Tbh I do agree with you on the singing being a main contribution, just because women have nicer voices (in my opinion) and are much more likely to use their songwriting expertise to push activist and progressive agendas.

Maybe don’t come into my inbox with this shit when you don’t know what you’re talking about? Put away the 18th century medical book and take a chill pill.

[Article] Inside the mind of Bang Si-hyuk, the man behind BTS :

Big Hit Entertainment CEO on the group’s appeal to global audiences and why the boys won’t be recording in English anytime soon

The most important name in K-pop these days is undoubtedly BTS. The boy group, which debuted in 2013, has performed across the globe, most recently at the American Music Awards just last month. The global spotlight has fallen on this boy band that many fans around the world have fallen in love with.

Helping the group shine behind the scenes is Bang Si-hyuk, founder and CEO of Big Hit Entertainment, home to BTS. He recently traveled to the United States with the group to accompany them as they made media appearances in an effort to become more familiar to American audiences. On Sunday, he met with media at a press conference before the group’s concert at Gocheok Sky Dome in Guro District, western Seoul.

“Since we started to take on the new theme of ‘Love Yourself’ in September, we want to talk more about universal and essential stories,” said Bang. “I think BTS was able to show some dynamic stories thanks to this theme and we want [fans] to continue watching the group’s journey as it unfolds in the coming days.”

While he delivered hopeful remarks, he refrained from saying that BTS has reached their peak.

“It is too early to talk about success, and it is difficult to share any secret to success as of now, but it felt like I was part of Team Korea wearing a Taegeukgi [Korea’s national flag] embroidered on my chest,” said Bang, sharing how he felt during his 10 days spent in the United States with the group.

“We confirmed that BTS has fans from around the globe at the Billboard Music Awards in the first half of this year, and at the American Music Awards, which places its value on popularity, we were able to see that Korean music can be competitive in the home of pop music.”

Bang said that the group has grown as its members continue to communicate with fans their age with music about their life stories, including painful moments. He even made an album series called “The Most Beautiful Moment in Life” after member Suga once said that he doesn’t want to be a grown-up.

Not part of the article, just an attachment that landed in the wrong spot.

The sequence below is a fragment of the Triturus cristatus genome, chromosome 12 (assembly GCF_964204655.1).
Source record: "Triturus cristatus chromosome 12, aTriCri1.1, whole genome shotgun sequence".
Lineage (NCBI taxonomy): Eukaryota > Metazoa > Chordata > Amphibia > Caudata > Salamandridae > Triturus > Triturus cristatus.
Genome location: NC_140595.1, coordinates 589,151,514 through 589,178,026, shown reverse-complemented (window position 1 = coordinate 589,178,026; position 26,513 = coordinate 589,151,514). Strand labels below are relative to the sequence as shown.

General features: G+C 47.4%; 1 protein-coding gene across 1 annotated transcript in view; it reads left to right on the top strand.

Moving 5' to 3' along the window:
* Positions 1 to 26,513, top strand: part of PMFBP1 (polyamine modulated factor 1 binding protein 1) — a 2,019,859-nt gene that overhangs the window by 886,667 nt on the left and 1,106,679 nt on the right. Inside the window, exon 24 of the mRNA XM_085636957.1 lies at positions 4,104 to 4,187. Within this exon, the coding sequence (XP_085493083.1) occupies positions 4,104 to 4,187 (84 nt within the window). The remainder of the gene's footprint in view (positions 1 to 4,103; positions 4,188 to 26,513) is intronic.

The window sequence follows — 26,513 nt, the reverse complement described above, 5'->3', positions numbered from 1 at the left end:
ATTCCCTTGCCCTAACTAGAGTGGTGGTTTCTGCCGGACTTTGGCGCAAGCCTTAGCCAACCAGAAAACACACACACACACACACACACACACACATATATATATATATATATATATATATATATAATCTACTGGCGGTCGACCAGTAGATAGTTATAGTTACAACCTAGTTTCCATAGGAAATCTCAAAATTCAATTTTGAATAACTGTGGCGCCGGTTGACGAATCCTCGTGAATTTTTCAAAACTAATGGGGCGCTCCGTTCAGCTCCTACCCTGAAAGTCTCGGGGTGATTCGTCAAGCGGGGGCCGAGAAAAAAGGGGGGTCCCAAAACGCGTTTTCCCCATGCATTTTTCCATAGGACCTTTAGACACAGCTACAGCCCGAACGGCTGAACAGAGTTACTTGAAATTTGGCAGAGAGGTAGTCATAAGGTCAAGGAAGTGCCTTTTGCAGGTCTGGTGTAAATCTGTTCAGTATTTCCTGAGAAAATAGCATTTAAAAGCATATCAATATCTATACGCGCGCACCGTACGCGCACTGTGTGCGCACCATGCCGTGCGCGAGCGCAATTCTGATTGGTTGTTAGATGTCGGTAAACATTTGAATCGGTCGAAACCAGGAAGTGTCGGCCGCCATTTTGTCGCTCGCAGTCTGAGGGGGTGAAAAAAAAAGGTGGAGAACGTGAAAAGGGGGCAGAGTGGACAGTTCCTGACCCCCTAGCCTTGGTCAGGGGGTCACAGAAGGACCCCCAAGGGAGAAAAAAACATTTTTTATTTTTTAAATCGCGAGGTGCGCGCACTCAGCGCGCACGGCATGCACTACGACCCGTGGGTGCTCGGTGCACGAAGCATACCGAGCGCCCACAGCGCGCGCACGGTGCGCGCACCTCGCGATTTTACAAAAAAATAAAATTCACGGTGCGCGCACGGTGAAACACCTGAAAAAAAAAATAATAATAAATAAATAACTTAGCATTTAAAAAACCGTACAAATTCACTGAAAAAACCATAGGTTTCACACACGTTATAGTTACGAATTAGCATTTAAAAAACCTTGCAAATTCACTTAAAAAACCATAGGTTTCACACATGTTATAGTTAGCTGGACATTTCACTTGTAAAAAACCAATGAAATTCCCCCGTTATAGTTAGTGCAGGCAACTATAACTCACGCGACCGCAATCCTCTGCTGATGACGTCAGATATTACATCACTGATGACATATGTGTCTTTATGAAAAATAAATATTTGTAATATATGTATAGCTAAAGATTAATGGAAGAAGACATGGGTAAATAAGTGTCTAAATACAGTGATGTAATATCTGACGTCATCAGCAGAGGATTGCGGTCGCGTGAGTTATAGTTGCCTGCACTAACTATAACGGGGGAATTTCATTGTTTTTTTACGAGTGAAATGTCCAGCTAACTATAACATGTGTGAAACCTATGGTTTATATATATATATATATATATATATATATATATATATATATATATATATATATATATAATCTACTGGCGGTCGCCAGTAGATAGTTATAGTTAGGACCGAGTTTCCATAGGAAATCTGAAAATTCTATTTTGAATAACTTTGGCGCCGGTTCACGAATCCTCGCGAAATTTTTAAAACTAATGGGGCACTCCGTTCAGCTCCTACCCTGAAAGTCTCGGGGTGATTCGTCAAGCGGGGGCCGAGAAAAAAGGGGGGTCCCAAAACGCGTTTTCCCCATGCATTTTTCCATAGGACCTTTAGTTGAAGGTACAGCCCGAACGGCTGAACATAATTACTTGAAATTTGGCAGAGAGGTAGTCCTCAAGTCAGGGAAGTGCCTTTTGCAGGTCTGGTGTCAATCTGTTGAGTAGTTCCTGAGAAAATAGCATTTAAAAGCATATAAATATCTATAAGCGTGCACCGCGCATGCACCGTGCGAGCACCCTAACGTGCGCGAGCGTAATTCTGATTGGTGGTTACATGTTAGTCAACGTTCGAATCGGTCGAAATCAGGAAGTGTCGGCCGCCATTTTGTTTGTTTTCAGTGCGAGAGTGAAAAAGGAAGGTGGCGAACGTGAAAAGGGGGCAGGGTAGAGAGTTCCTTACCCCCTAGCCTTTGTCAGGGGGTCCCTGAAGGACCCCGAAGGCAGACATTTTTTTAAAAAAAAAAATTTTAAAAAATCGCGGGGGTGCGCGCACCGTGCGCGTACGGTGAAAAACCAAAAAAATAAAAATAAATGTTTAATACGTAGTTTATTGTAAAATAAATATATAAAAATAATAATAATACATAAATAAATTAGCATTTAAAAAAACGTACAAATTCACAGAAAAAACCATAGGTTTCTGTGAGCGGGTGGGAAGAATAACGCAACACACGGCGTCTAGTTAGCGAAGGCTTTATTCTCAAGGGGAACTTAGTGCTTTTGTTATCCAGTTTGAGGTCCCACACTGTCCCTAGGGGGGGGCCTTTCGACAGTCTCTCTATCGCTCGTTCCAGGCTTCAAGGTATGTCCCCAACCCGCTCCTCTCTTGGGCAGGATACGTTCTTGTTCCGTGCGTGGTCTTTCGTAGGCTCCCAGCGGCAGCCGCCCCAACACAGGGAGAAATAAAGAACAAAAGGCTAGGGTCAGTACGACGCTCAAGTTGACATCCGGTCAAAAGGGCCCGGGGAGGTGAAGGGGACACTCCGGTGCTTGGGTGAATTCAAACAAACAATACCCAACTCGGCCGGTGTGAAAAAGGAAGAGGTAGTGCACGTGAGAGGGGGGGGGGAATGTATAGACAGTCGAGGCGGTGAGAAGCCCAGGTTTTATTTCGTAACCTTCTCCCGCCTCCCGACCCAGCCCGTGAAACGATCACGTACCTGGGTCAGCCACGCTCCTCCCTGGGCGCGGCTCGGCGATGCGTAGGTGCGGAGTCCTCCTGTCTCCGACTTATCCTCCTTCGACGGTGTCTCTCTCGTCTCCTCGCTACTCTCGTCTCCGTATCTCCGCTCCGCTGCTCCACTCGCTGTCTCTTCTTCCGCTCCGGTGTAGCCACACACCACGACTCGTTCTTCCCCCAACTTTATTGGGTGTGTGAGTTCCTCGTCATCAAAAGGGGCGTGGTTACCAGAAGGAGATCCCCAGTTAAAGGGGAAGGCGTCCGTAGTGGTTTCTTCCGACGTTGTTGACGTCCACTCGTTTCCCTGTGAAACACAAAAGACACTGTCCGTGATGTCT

“If they continue to go forward without losing their dreams, they can continue to be boys and that’s the basis of the stories of BTS,” he said.

Although Bang is the force that leads BTS, he doesn’t like to be called the “father” of the group.

“I don’t think any one can create artists,” said Bang. “The idea [of me being the father of BTS] makes the group an object, not the subject, and that’s against my philosophy. Also, I’m not married.”

Fans have contributed to making BTS expand its reach in the global community. Many fans watch the music videos online and then create their own recordings of themselves reacting to the group’s official videos. They voluntarily promoted not only the official videos but also their own creations, and that snowballed and created even more fans.

Even if fans want to hear more lyrics, BTS won’t be releasing songs in order to appeal to fans from particular cultural backgrounds or recording songs in English. Although the songs are written in Korean, many fans at American Music Awards sang along the group’s song “DNA.” Taking their global fandom into account, the group’s agency does take time to make BTS music more approachable, for example, by using Korean words that are easy to say.

“We will try to keep K-pop’s distinct characteristics that were set in the mid-1990s with visually aesthetic charms and powerful performances,” Bang said, adding that K-pop music can be familiar to those who don’t even know what K-pop music is, as K-pop is made up of elements of genres like hip-hop - something that most of the world knows well.

“If we teach English to singers and sign a contract with American companies to release albums, then that is no longer part of K-pop. It is like Asian singers making a debut onto the American market. That is not a sustainable model.”

Bang seems to understand what songs can go big in the market. The founder and CEO, worked as a chief producer for JYP Entertainment before starting his own company. He produced boy band g.o.d.’s “Sky Blue Balloon,” singer Rain’s “Bad Boy,” as well as singer Baek Ji-young’s “Like Being Hit by A Bullet” and “My Ear’s Candy” and more.